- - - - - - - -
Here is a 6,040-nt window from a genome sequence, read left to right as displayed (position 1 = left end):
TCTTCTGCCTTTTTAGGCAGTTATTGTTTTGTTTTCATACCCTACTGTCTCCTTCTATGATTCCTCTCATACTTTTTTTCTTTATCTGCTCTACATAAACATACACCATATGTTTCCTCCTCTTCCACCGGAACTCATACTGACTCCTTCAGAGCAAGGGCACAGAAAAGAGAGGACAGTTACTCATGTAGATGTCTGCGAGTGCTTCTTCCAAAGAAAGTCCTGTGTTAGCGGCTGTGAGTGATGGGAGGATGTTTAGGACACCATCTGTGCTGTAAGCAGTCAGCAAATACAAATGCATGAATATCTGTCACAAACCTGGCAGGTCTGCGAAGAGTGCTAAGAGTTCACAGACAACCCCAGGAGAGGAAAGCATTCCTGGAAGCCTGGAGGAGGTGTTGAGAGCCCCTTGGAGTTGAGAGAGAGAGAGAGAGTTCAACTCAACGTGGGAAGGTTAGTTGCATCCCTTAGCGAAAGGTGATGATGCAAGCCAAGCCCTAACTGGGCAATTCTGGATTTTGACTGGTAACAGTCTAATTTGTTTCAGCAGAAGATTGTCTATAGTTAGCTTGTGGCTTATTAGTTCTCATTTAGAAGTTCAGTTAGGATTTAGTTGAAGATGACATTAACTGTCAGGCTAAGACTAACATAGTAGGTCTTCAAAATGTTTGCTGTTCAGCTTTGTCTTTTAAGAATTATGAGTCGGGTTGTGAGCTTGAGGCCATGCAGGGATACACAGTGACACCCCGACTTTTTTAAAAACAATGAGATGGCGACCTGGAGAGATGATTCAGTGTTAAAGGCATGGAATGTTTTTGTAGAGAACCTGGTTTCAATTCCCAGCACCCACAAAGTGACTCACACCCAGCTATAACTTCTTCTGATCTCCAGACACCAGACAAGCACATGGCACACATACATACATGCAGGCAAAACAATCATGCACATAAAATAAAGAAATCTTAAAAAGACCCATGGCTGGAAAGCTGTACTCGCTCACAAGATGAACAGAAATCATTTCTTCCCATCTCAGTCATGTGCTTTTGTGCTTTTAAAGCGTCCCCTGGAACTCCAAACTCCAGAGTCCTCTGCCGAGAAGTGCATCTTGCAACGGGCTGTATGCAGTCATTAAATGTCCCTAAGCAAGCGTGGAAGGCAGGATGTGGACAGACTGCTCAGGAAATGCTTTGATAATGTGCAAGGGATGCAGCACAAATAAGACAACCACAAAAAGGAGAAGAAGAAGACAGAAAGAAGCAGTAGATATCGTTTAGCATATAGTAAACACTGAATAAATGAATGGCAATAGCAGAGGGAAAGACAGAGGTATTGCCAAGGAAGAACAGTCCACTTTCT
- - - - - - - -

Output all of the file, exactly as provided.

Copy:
Here is a 6,040-nt window from a genome sequence, read left to right as displayed (position 1 = left end):
TCTTCTGCCTTTTTAGGCAGTTATTGTTTTGTTTTCATACCCTACTGTCTCCTTCTATGATTCCTCTCATACTTTTTTTCTTTATCTGCTCTACATAAACATACACCATATGTTTCCTCCTCTTCCACCGGAACTCATACTGACTCCTTCAGAGCAAGGGCACAGAAAAGAGAGGACAGTTACTCATGTAGATGTCTGCGAGTGCTTCTTCCAAAGAAAGTCCTGTGTTAGCGGCTGTGAGTGATGGGAGGATGTTTAGGACACCATCTGTGCTGTAAGCAGTCAGCAAATACAAATGCATGAATATCTGTCACAAACCTGGCAGGTCTGCGAAGAGTGCTAAGAGTTCACAGACAACCCCAGGAGAGGAAAGCATTCCTGGAAGCCTGGAGGAGGTGTTGAGAGCCCCTTGGAGTTGAGAGAGAGAGAGAGAGTTCAACTCAACGTGGGAAGGTTAGTTGCATCCCTTAGCGAAAGGTGATGATGCAAGCCAAGCCCTAACTGGGCAATTCTGGATTTTGACTGGTAACAGTCTAATTTGTTTCAGCAGAAGATTGTCTATAGTTAGCTTGTGGCTTATTAGTTCTCATTTAGAAGTTCAGTTAGGATTTAGTTGAAGATGACATTAACTGTCAGGCTAAGACTAACATAGTAGGTCTTCAAAATGTTTGCTGTTCAGCTTTGTCTTTTAAGAATTATGAGTCGGGTTGTGAGCTTGAGGCCATGCAGGGATACACAGTGACACCCCGACTTTTTTAAAAACAATGAGATGGCGACCTGGAGAGATGATTCAGTGTTAAAGGCATGGAATGTTTTTGTAGAGAACCTGGTTTCAATTCCCAGCACCCACAAAGTGACTCACACCCAGCTATAACTTCTTCTGATCTCCAGACACCAGACAAGCACATGGCACACATACATACATGCAGGCAAAACAATCATGCACATAAAATAAAGAAATCTTAAAAAGACCCATGGCTGGAAAGCTGTACTCGCTCACAAGATGAACAGAAATCATTTCTTCCCATCTCAGTCATGTGCTTTTGTGCTTTTAAAGCGTCCCCTGGAACTCCAAACTCCAGAGTCCTCTGCCGAGAAGTGCATCTTGCAACGGGCTGTATGCAGTCATTAAATGTCCCTAAGCAAGCGTGGAAGGCAGGATGTGGACAGACTGCTCAGGAAATGCTTTGATAATGTGCAAGGGATGCAGCACAAATAAGACAACCACAAAAAGGAGAAGAAGAAGACAGAAAGAAGCAGTAGATATCGTTTAGCATATAGTAAACACTGAATAAATGAATGGCAATAGCAGAGGGAAAGACAGAGGTATTGCCAAGGAAGAACAGTCCACTTTCT